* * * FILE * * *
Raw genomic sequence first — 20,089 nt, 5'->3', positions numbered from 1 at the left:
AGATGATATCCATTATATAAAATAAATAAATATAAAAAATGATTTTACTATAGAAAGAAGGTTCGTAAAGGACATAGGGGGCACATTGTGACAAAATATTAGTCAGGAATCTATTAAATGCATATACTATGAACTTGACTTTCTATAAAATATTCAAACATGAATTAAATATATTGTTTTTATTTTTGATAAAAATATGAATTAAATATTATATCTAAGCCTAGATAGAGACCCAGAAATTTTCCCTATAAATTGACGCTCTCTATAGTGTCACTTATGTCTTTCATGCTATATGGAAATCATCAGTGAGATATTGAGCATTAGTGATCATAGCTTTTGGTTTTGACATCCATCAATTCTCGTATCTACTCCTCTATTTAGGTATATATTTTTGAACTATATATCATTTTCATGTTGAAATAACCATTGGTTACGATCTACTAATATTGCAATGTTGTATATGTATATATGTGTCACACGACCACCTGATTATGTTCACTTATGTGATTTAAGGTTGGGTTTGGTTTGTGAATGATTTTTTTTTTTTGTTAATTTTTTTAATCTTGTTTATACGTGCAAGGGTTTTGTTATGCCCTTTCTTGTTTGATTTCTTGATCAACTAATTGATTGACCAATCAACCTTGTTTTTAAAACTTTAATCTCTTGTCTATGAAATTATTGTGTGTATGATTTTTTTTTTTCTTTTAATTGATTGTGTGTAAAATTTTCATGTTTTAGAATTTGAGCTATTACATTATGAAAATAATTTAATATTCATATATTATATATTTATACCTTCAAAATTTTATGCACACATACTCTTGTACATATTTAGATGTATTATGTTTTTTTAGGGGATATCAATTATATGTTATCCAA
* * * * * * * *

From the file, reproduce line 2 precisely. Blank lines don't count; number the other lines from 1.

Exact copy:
AGATGATATCCATTATATAAAATAAATAAATATAAAAAATGATTTTACTATAGAAAGAAGGTTCGTAAAGGACATAGGGGGCACATTGTGACAAAATATTAGTCAGGAATCTATTAAATGCATATACTATGAACTTGACTTTCTATAAAATATTCAAACATGAATTAAATATATTGTTTTTATTTTTGATAAAAATATGAATTAAATATTATATCTAAGCCTAGATAGAGACCCAGAAATTTTCCCTATAAATTGACGCTCTCTATAGTGTCACTTATGTCTTTCATGCTATATGGAAATCATCAGTGAGATATTGAGCATTAGTGATCATAGCTTTTGGTTTTGACATCCATCAATTCTCGTATCTACTCCTCTATTTAGGTATATATTTTTGAACTATATATCATTTTCATGTTGAAATAACCATTGGTTACGATCTACTAATATTGCAATGTTGTATATGTATATATGTGTCACACGACCACCTGATTATGTTCACTTATGTGATTTAAGGTTGGGTTTGGTTTGTGAATGATTTTTTTTTTTTGTTAATTTTTTTAATCTTGTTTATACGTGCAAGGGTTTTGTTATGCCCTTTCTTGTTTGATTTCTTGATCAACTAATTGATTGACCAATCAACCTTGTTTTTAAAACTTTAATCTCTTGTCTATGAAATTATTGTGTGTATGATTTTTTTTTTTCTTTTAATTGATTGTGTGTAAAATTTTCATGTTTTAGAATTTGAGCTATTACATTATGAAAATAATTTAATATTCATATATTATATATTTATACCTTCAAAATTTTATGCACACATACTCTTGTACATATTTAGATGTATTATGTTTTTTTAGGGGATATCAATTATATGTTATCCAA